The importance of metrics such as these is both technical and political: on the one hand we need to know where investments or changes are best made and whether our efforts are sufficient or targeted enough to make an actual lasting difference (as opposed to just thinking they should or might somehow, but also lack of movement on such agreed public metrics can be a powerfully embarrassing tool to leverage greater action or resources from the system.
The suspensions / expulsions causes coding data is spotty and not well-maintained - a lack of care or of clear senior direction, and perhaps a lack of school-site office support (but how much trouble can it be to put a code number onto a suspension form and get it into the system - really?!). So, we don't know really what the leading causes may be with any assurance, though perhaps have some weak stats in this area to start with. So, is the suspension due to 'opposition to authority', physical attack, drugs, clothing choices? - who knows in most cases. And, the reports to board are not broken out by school admin or racialization or in other ways to date, though some breakouts by special education category are currently provided.
As well, I'm not sure that school admin discretionary one-day suspensions are tracked at all - I mean to look into this, again for all marginalized groups.
When the most recent suspensions / expulsion report was delivered to the current Board, there were some minor questions, and then the report was received and they moved on to the next agenda item. I was floored. Where are the suspension/expulsion clusters? What specific actions with what specific measurable goals will be set in place as a result to mitigate?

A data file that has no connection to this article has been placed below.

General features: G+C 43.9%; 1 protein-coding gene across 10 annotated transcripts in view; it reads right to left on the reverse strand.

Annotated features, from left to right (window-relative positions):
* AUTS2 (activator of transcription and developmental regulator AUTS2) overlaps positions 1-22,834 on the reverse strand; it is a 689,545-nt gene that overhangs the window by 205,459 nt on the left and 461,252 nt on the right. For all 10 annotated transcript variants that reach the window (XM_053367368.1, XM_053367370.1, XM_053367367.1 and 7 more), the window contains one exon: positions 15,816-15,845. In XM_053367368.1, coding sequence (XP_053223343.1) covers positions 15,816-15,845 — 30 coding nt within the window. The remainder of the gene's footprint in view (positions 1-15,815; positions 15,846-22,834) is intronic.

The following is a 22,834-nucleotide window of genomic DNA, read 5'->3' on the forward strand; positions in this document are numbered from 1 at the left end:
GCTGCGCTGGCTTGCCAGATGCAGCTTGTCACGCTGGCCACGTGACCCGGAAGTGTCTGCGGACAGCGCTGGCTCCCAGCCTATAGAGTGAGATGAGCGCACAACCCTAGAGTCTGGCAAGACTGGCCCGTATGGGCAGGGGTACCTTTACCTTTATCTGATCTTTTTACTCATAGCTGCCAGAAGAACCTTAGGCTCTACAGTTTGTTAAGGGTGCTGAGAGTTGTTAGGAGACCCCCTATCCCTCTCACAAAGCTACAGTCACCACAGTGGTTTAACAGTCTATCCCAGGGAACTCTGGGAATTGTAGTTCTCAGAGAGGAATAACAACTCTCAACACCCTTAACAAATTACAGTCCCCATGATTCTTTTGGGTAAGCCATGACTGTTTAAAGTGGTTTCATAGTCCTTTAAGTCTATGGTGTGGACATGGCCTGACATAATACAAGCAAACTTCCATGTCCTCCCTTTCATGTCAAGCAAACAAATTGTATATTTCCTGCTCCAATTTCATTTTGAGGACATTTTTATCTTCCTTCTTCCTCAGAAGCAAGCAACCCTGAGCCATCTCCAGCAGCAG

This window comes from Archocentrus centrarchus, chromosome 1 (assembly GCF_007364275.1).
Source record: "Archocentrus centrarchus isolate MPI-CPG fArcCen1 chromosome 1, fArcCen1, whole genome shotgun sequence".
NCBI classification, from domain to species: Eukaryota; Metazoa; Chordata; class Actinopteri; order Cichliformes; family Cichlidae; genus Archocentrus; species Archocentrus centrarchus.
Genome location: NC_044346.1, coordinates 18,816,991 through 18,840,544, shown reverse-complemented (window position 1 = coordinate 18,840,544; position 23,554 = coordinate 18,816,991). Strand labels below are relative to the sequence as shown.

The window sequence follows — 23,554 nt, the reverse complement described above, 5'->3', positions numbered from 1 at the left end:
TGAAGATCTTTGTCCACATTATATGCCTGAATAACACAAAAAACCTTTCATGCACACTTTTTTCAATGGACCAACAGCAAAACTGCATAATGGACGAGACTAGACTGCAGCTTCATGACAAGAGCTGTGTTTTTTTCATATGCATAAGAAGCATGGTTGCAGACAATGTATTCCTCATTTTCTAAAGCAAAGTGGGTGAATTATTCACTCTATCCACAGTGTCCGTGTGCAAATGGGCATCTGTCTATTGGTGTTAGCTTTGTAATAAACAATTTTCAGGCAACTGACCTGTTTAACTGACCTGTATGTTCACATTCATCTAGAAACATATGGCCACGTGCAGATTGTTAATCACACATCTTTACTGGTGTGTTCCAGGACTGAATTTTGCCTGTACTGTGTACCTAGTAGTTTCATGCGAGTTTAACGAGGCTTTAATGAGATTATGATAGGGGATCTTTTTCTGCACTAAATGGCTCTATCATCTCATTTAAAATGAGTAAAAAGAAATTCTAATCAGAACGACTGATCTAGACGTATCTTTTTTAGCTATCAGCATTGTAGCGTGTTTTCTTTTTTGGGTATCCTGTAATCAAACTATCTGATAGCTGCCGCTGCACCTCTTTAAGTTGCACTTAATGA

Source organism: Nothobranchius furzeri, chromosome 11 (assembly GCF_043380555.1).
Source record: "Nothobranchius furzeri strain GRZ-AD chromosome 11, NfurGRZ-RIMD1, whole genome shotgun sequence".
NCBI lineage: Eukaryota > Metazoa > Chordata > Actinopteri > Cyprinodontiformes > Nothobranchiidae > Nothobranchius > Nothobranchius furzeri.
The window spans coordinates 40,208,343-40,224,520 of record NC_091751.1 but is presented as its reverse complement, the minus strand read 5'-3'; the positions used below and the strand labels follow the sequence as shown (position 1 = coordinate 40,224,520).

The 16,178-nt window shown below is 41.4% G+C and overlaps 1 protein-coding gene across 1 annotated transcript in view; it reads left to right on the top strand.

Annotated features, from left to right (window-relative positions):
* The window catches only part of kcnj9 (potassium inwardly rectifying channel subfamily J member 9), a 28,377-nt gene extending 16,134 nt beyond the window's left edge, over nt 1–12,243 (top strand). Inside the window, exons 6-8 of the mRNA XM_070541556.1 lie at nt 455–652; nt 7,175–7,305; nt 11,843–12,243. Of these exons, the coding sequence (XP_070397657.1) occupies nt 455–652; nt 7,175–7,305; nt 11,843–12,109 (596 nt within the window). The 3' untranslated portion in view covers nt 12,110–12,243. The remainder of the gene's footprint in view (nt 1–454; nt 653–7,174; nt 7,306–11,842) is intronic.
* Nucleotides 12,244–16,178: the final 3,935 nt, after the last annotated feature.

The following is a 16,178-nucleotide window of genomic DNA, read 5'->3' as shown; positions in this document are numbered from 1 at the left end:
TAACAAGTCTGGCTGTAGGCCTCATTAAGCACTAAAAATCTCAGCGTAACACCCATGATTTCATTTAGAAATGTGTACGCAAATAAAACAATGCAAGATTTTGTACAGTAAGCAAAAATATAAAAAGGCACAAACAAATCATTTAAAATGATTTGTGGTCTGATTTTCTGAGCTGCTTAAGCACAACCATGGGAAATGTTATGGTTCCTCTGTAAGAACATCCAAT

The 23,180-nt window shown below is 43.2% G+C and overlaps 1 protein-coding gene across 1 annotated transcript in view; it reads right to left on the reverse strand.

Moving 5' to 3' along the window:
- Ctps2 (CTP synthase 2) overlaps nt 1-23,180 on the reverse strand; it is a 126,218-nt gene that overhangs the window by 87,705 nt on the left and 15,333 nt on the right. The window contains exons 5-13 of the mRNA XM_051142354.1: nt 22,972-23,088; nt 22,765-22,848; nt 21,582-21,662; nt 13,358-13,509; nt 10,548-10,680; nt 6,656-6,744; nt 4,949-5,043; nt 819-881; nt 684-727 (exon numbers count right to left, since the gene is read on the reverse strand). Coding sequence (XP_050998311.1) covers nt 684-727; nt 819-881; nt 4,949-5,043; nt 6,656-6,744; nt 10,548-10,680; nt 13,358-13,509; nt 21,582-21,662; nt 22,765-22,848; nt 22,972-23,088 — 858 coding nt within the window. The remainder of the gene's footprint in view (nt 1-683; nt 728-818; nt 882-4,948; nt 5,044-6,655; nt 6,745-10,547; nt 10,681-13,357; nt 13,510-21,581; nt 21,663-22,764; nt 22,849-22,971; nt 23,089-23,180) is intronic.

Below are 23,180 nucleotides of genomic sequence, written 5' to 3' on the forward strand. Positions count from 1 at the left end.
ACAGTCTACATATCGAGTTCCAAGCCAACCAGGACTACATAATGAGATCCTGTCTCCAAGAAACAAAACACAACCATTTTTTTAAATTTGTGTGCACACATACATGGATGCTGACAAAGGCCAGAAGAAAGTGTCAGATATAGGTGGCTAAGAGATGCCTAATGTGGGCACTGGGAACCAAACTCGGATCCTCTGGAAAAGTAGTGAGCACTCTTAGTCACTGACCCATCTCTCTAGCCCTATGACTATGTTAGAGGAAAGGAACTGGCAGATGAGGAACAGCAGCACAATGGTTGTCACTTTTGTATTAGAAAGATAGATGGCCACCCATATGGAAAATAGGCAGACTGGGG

If the causes of suspensions / expulsions are insufficient community need sand supports let's look at that, if due to racialist or class or other assumptions by school admin as to responsibility or capability or interest then determine this and either discipline, move or train, if due to prevailing intolerance within a school's community, then a plan has to be developed to alter that for the school. I note BTW that while every school seems to have a SIP (School Improvement Plan) focused on academics as required by the Province, any well-being improvement planning is spotty or underwhelming in its goals or absent across our schools.
Should I find that I have a role come December oath-taking, I can easily commit to:
(a) pushing over the course of the mandate to get meaningful metrics such as those described above in place and operational, sooner the better, and will happily do the research required and move motions to this effect
- for students and staff, for academics and well-being, by self-identified or StatsCan group, across the system and by geography and neighbourhood or school or family of schools
(b) where we have meaningful metrics available already, I want to incorporate associated challenging but realistic improvements goals into the new Board's 4-year strategic plan (which it sets and decides on by early Spring)